At this point his pacifism was narrowly theological, and not at all influenced by economic and political considerations. That soon changed. The early years of this century were a period of heroic labor struggles and prophetic optimism about the future of humanity. Many saw the Bolshevik Revolution in 1917 as a long-sought-for opening to world revolution. Although he had no direct connection to these struggles and events, Muste became more and more sympathetic to them. Furthermore, his open pacifism in a time when the U.S. was entering the war made many members of his own congregation hostile to him. Tensions increased until, finally, he resigned from his pulpit. From then until the end of the war, Muste devoted himself to defending conscientious objectors.

In 1919, the year of the great wave of general strikes (not only in Winnipeg but around the world), he concluded that "nonviolence had to prove itself in actual struggle," and became active in the Lawrence (Massachusetts) Textile Strike. The picketers, who were being brutally attacked by the police, were considering violent retaliation, a response which would have played into the employers' hands. Muste persuaded the picketers to use nonviolent methods, and after four months of hardship, during which he was beaten and jailed, the workers won. This was the beginning of a critical broadening of not only his experience but also of his pacifism, which now included active participation in the struggles of the working class.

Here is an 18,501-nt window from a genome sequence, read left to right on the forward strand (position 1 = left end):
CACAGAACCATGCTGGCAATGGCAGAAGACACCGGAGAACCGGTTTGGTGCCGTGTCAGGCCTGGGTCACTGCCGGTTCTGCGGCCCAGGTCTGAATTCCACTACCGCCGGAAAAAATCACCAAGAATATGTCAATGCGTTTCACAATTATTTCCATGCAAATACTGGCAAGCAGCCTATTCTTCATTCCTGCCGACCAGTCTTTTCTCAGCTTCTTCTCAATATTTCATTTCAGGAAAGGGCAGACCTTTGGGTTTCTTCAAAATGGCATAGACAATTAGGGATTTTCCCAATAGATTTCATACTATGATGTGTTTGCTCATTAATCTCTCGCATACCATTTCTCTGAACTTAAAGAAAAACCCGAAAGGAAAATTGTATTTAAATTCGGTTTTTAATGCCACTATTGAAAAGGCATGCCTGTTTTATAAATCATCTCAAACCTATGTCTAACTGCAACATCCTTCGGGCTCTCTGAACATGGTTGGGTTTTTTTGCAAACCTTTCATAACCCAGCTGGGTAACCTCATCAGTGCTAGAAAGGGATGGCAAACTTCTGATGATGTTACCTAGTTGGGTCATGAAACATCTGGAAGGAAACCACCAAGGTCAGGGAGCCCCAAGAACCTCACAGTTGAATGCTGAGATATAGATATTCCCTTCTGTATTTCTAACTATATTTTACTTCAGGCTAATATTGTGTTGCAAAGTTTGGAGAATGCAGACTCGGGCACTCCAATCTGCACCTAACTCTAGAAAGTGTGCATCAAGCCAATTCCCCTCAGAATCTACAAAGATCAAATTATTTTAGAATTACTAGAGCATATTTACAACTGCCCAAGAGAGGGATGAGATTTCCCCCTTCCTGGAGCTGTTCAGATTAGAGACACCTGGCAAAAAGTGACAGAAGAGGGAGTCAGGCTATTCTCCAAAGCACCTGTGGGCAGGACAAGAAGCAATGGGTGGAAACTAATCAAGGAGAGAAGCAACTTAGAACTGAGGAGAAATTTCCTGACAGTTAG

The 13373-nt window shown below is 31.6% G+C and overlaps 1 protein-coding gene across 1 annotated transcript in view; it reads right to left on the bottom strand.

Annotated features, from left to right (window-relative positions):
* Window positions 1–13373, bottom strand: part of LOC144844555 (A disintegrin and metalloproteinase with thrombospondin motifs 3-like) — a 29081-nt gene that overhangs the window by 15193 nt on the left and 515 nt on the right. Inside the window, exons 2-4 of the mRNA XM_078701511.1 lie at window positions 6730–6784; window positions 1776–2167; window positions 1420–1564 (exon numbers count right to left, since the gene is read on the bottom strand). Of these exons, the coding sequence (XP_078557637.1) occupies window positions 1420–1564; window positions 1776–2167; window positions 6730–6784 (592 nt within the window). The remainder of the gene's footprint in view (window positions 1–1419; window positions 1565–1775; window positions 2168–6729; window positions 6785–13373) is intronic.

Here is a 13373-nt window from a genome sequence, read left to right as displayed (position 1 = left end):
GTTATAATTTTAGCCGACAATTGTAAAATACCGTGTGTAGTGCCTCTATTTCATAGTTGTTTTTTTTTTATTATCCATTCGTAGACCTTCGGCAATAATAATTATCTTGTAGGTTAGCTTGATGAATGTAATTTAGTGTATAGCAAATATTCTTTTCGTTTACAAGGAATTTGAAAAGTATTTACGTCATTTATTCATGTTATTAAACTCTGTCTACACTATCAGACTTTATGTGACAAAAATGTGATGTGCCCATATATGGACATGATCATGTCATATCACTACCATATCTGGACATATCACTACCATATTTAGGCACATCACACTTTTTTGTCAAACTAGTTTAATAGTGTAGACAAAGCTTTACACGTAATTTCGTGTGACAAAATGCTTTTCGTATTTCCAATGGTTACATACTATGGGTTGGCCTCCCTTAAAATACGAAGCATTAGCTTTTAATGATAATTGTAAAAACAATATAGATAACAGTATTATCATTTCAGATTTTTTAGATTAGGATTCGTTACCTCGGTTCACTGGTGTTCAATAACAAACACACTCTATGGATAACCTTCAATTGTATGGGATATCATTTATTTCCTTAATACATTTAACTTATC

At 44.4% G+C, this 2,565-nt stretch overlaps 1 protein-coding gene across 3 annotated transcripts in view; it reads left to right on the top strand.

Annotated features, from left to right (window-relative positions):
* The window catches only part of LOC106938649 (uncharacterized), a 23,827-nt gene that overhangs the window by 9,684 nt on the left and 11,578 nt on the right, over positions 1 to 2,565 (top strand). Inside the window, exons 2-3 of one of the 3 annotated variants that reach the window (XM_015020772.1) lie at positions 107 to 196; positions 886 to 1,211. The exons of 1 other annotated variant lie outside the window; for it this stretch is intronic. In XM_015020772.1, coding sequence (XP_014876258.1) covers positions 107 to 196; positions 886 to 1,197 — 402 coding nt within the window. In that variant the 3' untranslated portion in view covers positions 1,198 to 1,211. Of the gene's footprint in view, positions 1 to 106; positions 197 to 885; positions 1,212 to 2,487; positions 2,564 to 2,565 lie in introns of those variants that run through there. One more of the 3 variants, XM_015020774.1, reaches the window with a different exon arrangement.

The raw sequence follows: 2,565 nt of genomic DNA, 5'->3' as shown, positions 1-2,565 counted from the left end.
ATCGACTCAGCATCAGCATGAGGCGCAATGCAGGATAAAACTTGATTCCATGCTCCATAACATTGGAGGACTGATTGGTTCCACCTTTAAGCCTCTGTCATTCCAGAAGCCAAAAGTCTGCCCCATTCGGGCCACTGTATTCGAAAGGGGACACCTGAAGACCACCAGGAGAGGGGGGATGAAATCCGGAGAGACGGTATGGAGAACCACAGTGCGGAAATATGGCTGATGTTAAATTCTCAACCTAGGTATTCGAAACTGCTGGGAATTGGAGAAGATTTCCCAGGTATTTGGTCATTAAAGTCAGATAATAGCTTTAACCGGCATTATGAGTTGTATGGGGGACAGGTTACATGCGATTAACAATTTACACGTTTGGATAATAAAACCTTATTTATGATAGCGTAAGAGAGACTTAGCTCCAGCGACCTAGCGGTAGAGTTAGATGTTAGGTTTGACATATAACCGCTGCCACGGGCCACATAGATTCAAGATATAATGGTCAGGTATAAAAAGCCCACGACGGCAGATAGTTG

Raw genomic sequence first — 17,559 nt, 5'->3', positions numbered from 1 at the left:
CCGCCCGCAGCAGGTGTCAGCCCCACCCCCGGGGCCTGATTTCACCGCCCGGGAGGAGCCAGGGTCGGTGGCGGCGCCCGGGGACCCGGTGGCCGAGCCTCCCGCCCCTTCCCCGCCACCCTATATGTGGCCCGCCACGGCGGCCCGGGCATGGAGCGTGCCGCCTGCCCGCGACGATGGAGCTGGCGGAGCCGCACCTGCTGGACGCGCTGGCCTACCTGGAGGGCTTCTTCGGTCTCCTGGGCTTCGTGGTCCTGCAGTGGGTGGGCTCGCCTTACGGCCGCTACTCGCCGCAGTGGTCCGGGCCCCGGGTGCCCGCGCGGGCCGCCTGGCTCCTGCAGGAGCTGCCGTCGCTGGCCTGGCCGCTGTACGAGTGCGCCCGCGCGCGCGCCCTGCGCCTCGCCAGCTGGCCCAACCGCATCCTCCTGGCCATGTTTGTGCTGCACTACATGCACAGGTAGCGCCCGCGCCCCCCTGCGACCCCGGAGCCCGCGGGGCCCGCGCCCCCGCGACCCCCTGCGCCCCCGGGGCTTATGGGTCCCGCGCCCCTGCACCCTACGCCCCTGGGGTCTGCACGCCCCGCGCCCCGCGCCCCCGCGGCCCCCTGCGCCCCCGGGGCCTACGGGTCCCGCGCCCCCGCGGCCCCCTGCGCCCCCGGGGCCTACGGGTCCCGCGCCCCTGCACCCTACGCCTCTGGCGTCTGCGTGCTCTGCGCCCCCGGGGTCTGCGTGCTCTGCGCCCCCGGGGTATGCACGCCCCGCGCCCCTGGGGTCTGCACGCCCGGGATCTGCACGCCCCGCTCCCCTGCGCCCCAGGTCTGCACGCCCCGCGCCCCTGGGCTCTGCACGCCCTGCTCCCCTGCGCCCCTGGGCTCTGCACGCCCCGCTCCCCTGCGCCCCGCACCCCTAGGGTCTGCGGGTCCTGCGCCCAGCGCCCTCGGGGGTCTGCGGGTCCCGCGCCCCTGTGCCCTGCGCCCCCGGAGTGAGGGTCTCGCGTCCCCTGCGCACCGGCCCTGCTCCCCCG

Like the Canadian pacifist and founder of the Cooperative Commonwealth Federation (forerunner of the New Democratic Patty), J.S. Woodsworth, Muste worked for both peace and social justice. Muste's goal was to create "the Kingdom of God on earth" through a mass movement that was both radical and nonviolent. He called on "those who can bring themselves to renounce wealth, position and power accruing from a social system based on violence" and urged them to join with "the struggle of the masses toward the light" so that they could help, "more, doubtless, by life than by words" to create "a technique of social progress less crude, costly and slow than mankind has yet evolved."